CSD CEP Design Student Prize profiles: Nottingham Trent University  

This summer, the Chartered Society of Designers (CSD) and its key members have been celebrating the next generation of CEP student designers through a number of online award ceremonies.

The CEP Student Prize is awarded yearly to a design student from each of the Society’s Course Endorsement Program‘s design courses. Students who have proven great work throughout their course are honoured with awards that recognise their talents and constant hard work.

We have already showcased talented students from Staffordshire University in our last blog, but this month we will put the spotlight on students from Nottingham Trent University.

Design student winners at Nottingham Trent University (NTU)

Throughout design education, the CSD Course Endorsement Program formally recognises excellence in both design teaching and study. The programme was created to distinguish and support those courses that clearly prepare and develop students to practice design to professional standards.

This year a number of students from NTU were awarded CEP prizes including Mark Barrios Moreno Assoc. CSD and Sophie Roger Assoc.CSD for their work in graphic design and decorative arts respectively.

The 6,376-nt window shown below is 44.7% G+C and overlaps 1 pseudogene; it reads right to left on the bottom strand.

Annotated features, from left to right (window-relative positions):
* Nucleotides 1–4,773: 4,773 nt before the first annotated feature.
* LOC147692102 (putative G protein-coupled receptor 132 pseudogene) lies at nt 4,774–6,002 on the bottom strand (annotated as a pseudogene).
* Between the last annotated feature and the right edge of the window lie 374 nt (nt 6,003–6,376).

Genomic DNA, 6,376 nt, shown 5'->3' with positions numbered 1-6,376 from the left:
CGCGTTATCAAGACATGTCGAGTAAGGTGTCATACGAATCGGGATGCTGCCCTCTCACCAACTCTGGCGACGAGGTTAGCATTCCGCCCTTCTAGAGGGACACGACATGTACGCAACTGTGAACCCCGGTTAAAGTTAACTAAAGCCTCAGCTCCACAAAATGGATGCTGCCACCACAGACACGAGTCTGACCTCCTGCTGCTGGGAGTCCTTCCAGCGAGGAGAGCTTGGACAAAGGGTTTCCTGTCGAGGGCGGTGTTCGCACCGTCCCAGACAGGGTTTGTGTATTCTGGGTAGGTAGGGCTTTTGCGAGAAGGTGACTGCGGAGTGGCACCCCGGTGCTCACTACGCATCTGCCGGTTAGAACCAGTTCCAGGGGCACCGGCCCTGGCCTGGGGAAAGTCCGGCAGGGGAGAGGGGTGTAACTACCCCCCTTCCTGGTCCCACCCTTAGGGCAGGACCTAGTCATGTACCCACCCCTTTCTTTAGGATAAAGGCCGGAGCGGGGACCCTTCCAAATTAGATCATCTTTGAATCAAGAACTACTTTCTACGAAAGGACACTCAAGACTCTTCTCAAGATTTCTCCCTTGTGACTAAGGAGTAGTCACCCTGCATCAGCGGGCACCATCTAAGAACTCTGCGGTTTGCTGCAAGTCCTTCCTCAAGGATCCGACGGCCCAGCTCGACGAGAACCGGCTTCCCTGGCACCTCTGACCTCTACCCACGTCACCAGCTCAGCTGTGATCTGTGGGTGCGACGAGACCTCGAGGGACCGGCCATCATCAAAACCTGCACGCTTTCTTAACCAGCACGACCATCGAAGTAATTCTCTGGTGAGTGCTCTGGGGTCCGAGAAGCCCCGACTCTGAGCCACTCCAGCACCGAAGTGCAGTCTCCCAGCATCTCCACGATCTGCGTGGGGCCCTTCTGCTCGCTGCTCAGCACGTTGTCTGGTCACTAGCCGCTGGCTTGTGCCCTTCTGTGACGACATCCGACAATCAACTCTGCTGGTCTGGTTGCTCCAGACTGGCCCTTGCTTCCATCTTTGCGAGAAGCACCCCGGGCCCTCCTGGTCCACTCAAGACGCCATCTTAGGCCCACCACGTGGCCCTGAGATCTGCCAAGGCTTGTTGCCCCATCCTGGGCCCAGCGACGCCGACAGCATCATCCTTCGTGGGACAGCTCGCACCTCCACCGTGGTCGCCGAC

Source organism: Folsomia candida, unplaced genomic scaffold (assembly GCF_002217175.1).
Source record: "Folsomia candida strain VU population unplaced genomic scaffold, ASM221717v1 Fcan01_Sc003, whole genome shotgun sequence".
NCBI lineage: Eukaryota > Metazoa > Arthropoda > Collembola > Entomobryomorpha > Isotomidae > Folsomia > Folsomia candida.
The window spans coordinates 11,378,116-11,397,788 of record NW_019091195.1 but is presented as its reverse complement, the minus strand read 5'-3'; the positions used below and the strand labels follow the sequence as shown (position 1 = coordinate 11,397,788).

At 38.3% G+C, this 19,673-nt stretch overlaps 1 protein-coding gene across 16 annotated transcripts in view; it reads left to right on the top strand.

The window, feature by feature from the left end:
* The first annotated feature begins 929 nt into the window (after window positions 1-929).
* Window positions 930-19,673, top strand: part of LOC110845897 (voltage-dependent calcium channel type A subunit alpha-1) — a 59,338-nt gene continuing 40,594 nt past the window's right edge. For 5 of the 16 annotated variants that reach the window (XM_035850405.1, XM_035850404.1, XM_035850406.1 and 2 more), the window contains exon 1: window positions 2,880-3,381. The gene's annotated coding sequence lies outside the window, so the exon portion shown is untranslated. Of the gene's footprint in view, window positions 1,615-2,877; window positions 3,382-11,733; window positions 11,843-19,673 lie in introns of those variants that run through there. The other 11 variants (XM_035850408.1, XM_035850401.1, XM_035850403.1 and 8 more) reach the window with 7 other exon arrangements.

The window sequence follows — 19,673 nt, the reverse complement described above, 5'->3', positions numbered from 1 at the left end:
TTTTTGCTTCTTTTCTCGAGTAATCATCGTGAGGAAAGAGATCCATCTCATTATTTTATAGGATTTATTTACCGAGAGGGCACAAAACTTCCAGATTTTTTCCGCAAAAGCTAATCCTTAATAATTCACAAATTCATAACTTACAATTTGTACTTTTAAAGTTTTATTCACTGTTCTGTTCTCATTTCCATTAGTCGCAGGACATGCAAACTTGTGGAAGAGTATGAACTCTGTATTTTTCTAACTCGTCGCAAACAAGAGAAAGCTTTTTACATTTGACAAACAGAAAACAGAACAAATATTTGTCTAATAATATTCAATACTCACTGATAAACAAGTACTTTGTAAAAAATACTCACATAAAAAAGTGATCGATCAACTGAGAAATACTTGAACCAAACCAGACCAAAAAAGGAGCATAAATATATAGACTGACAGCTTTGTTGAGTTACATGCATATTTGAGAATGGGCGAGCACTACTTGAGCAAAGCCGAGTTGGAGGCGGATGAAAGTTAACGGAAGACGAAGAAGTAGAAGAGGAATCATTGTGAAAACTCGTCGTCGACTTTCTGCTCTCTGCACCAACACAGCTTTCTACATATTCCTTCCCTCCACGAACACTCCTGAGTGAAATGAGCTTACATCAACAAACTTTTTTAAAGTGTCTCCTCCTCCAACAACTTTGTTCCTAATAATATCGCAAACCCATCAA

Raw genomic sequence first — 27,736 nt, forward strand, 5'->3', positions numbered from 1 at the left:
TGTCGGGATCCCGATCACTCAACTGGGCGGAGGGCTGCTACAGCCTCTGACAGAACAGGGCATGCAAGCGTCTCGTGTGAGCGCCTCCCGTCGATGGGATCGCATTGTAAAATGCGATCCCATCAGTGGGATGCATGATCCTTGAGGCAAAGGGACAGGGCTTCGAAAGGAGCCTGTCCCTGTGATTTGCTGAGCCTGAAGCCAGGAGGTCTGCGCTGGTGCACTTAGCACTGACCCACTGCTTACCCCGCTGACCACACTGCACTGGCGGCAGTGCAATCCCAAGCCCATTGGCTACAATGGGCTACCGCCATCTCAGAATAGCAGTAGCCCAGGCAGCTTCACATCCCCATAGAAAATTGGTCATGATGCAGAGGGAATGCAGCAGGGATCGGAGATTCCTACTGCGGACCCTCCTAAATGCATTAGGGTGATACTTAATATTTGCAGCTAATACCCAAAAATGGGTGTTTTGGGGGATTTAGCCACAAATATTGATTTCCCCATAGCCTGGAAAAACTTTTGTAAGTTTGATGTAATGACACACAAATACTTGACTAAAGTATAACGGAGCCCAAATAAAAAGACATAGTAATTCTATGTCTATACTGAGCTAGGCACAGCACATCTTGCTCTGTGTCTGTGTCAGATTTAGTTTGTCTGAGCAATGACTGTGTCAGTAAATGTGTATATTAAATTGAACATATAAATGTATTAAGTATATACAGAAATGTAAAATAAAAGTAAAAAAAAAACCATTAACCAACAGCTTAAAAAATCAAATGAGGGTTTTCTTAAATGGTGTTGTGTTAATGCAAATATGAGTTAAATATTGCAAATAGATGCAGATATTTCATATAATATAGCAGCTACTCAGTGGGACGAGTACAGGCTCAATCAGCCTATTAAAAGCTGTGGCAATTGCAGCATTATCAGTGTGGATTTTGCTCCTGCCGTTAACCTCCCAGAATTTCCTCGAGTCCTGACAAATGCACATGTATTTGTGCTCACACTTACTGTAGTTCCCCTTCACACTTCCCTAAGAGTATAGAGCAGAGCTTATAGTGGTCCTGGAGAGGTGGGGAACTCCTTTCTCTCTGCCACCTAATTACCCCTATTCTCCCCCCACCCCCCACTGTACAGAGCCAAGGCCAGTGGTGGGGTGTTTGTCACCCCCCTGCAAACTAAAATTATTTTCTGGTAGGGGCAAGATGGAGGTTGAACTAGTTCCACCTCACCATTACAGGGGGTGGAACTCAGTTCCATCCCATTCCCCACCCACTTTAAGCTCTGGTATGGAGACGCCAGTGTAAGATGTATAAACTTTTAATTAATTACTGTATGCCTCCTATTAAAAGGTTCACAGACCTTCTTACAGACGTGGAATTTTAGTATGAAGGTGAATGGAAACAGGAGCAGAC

To learn more about their studies and passion for design, we spoke with both Mark and Sophie.

Design Student spotlight:  Mark Barrios Moreno Assoc.CSD

Tell us a little about your work.

Hola! I’m Mark, a Spanish creative based in the UK. I’m a maker, a designer and I use the colour blue way too often. The biggest lesson I’ve taken from university was to quit over thinking and start getting louder. My work aims to do exactly that, through a thorough research process, conscious reflection and a combination of both analogue and digital techniques.

I enjoy finding the right approach, solving real issues and disrupting where necessary. Throughout the year, I worked on a range of ambitiously interesting projects, from building the first ever version of a mindfulness board game, to creating a campaign that targeted the consequences of the UK housing crisis. I enjoy keeping my mind and my solutions open which makes every project different.